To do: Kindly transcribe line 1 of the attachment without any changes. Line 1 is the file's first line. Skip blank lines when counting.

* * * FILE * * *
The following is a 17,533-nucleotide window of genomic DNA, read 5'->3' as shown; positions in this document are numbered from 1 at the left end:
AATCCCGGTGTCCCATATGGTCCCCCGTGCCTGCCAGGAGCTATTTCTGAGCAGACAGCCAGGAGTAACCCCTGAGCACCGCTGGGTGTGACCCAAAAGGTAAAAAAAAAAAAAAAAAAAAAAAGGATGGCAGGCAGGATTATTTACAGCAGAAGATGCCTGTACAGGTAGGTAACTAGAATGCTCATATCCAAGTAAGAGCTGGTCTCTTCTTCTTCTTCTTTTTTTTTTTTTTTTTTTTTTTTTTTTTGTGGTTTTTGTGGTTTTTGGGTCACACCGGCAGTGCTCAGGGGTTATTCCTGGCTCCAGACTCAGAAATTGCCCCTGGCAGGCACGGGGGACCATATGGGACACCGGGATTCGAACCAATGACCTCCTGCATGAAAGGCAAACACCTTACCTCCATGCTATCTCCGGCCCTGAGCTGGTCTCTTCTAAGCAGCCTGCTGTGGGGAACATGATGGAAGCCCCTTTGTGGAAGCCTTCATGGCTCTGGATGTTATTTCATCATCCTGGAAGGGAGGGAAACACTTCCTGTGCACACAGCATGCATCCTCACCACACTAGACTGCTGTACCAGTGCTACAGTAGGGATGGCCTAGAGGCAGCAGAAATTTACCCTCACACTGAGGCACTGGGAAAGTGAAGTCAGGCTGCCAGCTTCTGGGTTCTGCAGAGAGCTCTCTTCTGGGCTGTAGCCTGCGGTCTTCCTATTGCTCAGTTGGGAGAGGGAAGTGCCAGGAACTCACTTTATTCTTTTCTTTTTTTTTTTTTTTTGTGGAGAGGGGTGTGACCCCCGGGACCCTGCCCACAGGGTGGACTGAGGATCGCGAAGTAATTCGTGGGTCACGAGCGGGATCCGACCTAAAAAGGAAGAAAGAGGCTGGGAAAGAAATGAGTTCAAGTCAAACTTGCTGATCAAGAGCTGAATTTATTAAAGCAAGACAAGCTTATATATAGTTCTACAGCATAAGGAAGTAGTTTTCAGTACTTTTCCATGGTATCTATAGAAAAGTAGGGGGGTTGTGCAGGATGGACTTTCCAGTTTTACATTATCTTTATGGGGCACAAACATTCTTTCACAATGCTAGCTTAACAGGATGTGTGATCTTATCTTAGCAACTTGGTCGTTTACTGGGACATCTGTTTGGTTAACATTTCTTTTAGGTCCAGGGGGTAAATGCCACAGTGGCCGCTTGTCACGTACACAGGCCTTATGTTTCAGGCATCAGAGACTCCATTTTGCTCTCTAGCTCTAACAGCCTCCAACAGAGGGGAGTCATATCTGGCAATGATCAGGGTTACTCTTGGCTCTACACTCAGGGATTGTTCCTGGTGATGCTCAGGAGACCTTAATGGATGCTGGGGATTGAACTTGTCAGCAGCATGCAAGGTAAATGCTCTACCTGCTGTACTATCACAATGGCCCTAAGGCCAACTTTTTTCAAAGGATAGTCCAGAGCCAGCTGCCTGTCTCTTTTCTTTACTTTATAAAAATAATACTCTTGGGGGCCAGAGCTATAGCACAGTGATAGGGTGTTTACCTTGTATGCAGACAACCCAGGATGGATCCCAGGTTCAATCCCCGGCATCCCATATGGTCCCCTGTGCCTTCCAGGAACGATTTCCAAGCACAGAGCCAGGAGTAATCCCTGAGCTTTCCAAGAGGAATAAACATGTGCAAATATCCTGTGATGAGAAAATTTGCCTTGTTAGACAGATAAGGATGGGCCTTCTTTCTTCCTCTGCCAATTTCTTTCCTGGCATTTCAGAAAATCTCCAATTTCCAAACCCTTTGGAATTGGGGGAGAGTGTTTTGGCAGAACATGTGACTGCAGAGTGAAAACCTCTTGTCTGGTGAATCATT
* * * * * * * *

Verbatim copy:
The following is a 17,533-nucleotide window of genomic DNA, read 5'->3' as shown; positions in this document are numbered from 1 at the left end: